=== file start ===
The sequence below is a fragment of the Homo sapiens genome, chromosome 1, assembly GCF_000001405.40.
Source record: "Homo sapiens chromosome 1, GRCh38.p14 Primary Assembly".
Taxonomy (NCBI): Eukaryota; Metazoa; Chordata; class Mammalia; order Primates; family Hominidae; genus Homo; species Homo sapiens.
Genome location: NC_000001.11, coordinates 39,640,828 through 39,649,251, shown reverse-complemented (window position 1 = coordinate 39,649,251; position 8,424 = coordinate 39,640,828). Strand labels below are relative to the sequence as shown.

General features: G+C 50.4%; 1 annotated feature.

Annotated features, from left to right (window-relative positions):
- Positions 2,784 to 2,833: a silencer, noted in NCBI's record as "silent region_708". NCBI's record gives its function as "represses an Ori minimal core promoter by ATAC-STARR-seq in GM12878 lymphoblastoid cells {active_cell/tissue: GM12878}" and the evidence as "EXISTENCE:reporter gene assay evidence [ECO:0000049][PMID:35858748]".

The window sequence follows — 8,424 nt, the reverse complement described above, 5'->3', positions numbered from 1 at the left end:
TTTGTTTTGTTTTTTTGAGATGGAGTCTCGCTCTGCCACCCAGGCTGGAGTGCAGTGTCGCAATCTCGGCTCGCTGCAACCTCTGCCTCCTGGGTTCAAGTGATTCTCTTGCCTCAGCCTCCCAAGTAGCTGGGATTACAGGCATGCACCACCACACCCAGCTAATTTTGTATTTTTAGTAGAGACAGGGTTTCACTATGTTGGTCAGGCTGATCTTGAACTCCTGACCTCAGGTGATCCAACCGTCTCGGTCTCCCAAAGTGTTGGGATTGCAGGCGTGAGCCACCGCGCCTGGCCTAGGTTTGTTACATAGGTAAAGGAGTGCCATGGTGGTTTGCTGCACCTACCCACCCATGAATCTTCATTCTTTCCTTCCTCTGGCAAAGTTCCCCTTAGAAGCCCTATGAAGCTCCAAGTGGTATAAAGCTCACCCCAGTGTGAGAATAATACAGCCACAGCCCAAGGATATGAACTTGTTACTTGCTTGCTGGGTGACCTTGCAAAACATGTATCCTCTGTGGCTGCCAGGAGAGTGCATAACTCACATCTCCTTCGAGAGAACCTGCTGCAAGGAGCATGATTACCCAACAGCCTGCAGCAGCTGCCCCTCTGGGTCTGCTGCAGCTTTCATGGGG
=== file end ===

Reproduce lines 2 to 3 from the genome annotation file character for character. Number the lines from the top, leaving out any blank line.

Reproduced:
Source record: "Homo sapiens chromosome 1, GRCh38.p14 Primary Assembly".
Taxonomy (NCBI): Eukaryota; Metazoa; Chordata; class Mammalia; order Primates; family Hominidae; genus Homo; species Homo sapiens.